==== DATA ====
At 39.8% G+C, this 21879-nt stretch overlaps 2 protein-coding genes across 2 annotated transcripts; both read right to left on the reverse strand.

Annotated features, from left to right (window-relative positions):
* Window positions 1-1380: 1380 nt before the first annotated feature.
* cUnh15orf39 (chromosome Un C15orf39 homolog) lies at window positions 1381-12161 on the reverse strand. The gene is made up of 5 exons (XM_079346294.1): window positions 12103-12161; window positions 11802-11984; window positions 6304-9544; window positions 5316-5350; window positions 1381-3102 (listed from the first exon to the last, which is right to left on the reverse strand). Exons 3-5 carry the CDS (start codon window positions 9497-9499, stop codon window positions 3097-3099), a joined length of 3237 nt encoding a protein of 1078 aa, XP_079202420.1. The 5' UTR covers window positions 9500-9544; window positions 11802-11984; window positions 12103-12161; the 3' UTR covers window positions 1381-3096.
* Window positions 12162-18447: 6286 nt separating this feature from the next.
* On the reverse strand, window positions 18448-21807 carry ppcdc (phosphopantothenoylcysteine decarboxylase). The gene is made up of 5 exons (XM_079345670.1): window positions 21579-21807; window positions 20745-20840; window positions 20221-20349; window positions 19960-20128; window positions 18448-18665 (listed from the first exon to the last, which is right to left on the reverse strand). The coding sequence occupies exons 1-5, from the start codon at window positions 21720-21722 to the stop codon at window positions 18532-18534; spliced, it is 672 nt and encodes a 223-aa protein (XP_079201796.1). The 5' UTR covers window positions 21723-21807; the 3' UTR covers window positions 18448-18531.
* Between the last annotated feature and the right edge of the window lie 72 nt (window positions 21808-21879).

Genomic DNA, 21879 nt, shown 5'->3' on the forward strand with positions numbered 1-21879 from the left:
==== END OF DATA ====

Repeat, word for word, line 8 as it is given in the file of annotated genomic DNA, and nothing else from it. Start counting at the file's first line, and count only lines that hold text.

Genomic DNA, 21879 nt, shown 5'->3' on the forward strand with positions numbered 1-21879 from the left: